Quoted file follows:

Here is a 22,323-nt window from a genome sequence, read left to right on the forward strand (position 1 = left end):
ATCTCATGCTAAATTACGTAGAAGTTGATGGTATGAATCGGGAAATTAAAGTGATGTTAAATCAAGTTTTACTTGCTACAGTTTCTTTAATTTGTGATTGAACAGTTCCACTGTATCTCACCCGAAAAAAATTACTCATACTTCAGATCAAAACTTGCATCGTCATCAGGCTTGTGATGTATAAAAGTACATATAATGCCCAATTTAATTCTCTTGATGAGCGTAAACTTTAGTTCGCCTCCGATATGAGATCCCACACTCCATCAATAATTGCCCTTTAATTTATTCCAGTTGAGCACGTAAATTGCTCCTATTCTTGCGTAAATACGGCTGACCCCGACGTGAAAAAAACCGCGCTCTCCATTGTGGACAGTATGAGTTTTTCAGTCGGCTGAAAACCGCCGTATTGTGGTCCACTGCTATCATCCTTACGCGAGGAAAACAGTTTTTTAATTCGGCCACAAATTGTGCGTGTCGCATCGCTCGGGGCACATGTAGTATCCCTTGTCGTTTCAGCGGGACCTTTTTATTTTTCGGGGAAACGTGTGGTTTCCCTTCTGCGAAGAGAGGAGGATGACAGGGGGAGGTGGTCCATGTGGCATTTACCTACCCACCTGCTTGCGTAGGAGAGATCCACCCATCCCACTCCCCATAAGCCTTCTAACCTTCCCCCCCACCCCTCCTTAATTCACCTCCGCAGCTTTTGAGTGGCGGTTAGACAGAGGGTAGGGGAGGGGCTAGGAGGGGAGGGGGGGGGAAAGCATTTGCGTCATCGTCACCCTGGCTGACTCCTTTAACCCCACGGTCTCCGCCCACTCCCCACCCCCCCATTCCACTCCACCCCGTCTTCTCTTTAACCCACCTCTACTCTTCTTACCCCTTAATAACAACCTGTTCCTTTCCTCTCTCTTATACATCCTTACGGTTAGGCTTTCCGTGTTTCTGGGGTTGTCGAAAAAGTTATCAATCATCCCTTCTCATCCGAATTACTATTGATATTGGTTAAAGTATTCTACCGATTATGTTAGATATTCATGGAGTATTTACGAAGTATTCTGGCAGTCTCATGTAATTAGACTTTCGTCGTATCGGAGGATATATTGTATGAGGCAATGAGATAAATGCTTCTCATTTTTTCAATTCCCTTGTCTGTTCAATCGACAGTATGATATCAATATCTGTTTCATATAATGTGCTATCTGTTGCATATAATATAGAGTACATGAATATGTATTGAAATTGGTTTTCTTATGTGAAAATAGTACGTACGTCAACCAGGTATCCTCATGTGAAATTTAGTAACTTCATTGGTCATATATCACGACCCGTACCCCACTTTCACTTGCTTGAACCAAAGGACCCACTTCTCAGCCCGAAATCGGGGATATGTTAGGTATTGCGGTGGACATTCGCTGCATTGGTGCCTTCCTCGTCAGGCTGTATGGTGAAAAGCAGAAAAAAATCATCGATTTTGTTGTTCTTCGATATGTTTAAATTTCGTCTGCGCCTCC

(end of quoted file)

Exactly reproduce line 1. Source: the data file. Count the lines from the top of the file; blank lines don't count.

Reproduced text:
Here is a 22,323-nt window from a genome sequence, read left to right on the forward strand (position 1 = left end):